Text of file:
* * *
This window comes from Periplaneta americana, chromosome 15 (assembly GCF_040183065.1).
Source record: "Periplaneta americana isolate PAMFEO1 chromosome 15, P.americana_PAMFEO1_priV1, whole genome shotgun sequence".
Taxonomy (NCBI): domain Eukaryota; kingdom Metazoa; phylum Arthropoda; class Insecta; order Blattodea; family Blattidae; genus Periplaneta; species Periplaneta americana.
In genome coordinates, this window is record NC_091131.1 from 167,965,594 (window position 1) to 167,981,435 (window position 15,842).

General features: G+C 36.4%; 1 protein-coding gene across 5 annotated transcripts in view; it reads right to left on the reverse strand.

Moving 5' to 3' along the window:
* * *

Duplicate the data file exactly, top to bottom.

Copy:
This window comes from Periplaneta americana, chromosome 15 (assembly GCF_040183065.1).
Source record: "Periplaneta americana isolate PAMFEO1 chromosome 15, P.americana_PAMFEO1_priV1, whole genome shotgun sequence".
Taxonomy (NCBI): domain Eukaryota; kingdom Metazoa; phylum Arthropoda; class Insecta; order Blattodea; family Blattidae; genus Periplaneta; species Periplaneta americana.
In genome coordinates, this window is record NC_091131.1 from 167,965,594 (window position 1) to 167,981,435 (window position 15,842).

General features: G+C 36.4%; 1 protein-coding gene across 5 annotated transcripts in view; it reads right to left on the reverse strand.

Moving 5' to 3' along the window: